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The Informed Parent

Mesenteric Adenitis…No Need For Surgery

by Louis P. Theriot, M.D., F.A.A.P.
Published on Dec. 26, 2011
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The call came in at 4:00 a.m. Trent, a healthy four-year-old, was just fine when he went to bed at the usual time of 8:30 p.m. He was getting over a mild cold that was nothing of significance, and he had enjoyed an active day of playing hard.

Trent’s anxious dad made the call and spoke rapidly. Trent had awakened at midnight saying that he did not feel well and his stomach hurt. After taking his temperature which read at 99 degrees, they asked where it hurt. He pointed to his upper abdomen. It was a vague pain and difficult to describe. Mom thought he might be constipated. He sat on the toilet for a few minutes and actually did have a bowel movement. But it afforded little, if any, relief. When she gave him Tylenol he said he felt nauseated, but did not vomit.

Trent’s parents had him lay in their bed with them but he was restless, tossing and turning. Just when they thought he was going to fall asleep he would jerk and complain of the pain. By 3:00 a.m. they grew concerned as the pain was now localized to the right lower quadrant. He would moan, grab his right side, and say, “Make it stop hurting!”

After receiving this brief history I instructed the parents to have Trent lay flat on his back as comfortably as possible. They should think of the abdomen as four distinct quadrants; then begin gently pressing on each of the sections, starting on the left side of the abdomen. The left upper quadrant felt fine and did not hurt. The same was noted in the left lower quadrant. But pressing on the right upper quadrant he began to wince and said it sort of hurt. The pain was in the right lower abdomen, even though they were pressing on the upper abdomen. Before starting to press on the right lower abdomen Trent grabbed their hands and pushed them away, and started to cry.

Next, I instructed them to have Trent stand up straight and get into a squat like a catcher’s stance in baseball. Halfway down he stopped, stood right up and said it hurt. Lastly, I asked them to have him jump up and down. After doing it once and landing on his feet, he froze with a pained look on his face and refused to try again.  This was a classic presentation for acute appendicitis and he should go directly to the emergency room. I would speak with the ER physician about my concerns. Dad said they were on their way.

The emergency room doctor agreed that it sounded like an appendicitis. When they arrived the examination proved classic appendicitis, whereupon routine labs were ordered. Of note, Trent’s white blood count was LOW, not high, as one would expect with appendicitis. His urinalysis was normal and did not suggest a urinary tract infection. An ultrasound was ordered, and it did not visualize the appendix. Usually an inflamed appendix will be seen as a large tubular structure that can be confirmatory when present. It is of no value if it is not seen. In other words, a non-visualized appendix does not completely rule out appendicitis.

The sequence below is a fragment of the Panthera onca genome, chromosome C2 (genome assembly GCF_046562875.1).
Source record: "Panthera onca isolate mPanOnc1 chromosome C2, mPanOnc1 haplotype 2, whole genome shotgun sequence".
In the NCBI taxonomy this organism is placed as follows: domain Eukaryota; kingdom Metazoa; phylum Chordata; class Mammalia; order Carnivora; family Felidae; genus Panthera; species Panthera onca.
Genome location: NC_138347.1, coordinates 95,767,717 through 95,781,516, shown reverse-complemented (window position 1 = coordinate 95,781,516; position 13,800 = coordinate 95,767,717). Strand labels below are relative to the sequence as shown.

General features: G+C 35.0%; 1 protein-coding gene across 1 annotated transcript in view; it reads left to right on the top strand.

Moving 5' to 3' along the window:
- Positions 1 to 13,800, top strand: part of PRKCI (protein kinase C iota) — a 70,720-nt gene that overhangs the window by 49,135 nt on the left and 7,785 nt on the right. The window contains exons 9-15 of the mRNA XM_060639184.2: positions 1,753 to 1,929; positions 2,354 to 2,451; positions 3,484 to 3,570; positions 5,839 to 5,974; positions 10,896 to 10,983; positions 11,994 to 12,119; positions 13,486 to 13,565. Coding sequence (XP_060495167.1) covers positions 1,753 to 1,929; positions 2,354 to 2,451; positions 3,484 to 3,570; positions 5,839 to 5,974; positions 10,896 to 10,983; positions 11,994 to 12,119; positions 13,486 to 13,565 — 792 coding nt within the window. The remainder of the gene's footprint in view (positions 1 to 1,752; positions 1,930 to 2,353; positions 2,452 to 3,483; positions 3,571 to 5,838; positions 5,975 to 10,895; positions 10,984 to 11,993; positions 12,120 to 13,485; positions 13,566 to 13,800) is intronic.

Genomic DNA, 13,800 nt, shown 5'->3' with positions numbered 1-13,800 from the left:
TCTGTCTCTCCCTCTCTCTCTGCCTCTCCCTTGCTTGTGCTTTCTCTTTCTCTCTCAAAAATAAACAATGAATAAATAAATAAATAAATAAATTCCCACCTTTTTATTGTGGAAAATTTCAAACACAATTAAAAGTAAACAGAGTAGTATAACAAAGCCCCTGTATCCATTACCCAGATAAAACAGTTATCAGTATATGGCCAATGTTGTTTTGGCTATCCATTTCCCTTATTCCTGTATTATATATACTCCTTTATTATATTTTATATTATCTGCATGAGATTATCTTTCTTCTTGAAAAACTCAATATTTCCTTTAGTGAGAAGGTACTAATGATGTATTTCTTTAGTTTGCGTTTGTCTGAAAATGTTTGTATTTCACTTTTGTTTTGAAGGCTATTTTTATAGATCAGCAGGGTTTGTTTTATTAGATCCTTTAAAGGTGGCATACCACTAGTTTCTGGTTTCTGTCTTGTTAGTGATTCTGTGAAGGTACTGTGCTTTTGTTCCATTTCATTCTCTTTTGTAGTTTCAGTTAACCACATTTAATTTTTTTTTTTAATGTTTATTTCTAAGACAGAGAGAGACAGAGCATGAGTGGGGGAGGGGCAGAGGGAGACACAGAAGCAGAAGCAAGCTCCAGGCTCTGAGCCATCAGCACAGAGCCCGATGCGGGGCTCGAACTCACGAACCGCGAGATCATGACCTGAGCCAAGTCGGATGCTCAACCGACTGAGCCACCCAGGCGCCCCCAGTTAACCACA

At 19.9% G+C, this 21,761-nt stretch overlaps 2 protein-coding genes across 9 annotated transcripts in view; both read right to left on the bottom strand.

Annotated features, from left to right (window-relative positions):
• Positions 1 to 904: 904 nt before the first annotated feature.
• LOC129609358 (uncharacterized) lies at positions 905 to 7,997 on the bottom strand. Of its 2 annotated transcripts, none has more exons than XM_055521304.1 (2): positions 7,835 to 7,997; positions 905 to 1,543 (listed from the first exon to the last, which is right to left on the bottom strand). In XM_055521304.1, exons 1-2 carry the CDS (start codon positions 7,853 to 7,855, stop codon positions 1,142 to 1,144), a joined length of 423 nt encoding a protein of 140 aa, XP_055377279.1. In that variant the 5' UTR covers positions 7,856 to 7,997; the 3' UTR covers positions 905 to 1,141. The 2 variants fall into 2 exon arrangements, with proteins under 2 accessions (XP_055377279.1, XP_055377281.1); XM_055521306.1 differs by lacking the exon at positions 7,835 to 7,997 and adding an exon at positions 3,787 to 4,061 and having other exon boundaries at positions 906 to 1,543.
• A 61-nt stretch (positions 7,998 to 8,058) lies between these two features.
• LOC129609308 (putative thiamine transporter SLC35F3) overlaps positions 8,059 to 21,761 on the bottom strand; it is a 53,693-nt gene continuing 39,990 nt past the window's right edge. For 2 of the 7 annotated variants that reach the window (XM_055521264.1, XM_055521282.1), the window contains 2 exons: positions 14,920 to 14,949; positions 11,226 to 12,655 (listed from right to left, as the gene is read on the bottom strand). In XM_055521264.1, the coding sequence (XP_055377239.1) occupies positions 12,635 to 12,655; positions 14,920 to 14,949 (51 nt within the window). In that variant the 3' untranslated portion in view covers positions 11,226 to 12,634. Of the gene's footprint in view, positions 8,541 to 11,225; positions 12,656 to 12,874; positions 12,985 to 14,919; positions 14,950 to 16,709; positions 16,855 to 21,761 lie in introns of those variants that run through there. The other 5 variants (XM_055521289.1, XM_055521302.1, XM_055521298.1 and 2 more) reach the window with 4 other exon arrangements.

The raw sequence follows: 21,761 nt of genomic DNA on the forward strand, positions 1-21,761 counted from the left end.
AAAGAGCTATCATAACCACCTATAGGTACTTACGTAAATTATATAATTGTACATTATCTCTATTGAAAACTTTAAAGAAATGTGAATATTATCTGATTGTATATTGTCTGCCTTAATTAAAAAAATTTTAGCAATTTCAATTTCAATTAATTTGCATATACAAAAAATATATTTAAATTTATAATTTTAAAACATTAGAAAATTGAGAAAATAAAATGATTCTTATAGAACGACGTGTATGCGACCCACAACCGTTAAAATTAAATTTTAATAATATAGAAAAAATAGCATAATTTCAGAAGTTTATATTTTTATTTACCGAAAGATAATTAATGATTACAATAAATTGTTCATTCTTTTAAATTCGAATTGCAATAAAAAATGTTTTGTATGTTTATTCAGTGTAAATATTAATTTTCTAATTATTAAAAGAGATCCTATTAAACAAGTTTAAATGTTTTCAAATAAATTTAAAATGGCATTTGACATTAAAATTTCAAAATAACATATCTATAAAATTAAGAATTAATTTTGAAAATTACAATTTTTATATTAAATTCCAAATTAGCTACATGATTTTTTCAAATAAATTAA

The emergency room doctor called me to say that he agreed this was most suspicious for appendicitis. However, the labs did not support this, nor did the ultrasound. It was agreed to get a CT of the abdomen before we involved the surgeons. Sure enough, the CT showed a normal appendix, with two-to-three large lymph nodes in the right lower quadrant. This confirmed the diagnosis of mesenteric adenitis. Trent was sent home with conservative measures, and later in the day he was much improved.

The mesentery is a thin, apron-like membrane that attaches the intestines to the back wall of the abdominal cavity. Given that an adult has around 26 feet of intestines in the abdomen that are essentially free floating, the mesentery keeps the intestines from twisting on themselves. Coursing through the mesentery are blood vessels and lymph nodes. The lymph nodes help filter out bacteria and will localize any infection within the abdominal cavity to protect the intestinal tract. In mesenteric adenitis, some lymph nodes will become infected. Thus, they become enlarged and inflamed. The most likely cause of the inflammation is a virus. The symptoms include abdominal pain making it look just like an appendicitis. The virus that causes the inflamed node may cause fever, some loose stools, nausea and even vomiting.

Since most cases of mesenteric adenitis are caused by viruses, the treatment is supportive with no benefit from antibiotics. It is important to be sure that the patient is able to tolerate liquids to maintain good hydration. Acetaminophen or lbuprofen may give relief if given in the correct dosage. A heating pad to the abdomen or soaking in a nice warm bath may help.

Mesenteric adenitis typically occurs in children and adolescents. It is not very common after the age of 16 years. Some articles report a very slight increase in boys over girls. It usually lasts a few days and there may be an associated upper respiratory tract infection. When making a diagnosis of mesenteric adenitis it is CRITICAL that the physician rules out other possible causes.  

I saw Trent the next afternoon for a follow-up. He was noticeably better. He had no fever and actually had an appetite, although his parents were giving him only clear liquids. There was a mild, almost negligible tenderness in the lower abdomen. Mom thought he had turned the corner. It was confirmed when I asked him what he would like to eat. His reply was, “A big pepperoni pizza!”




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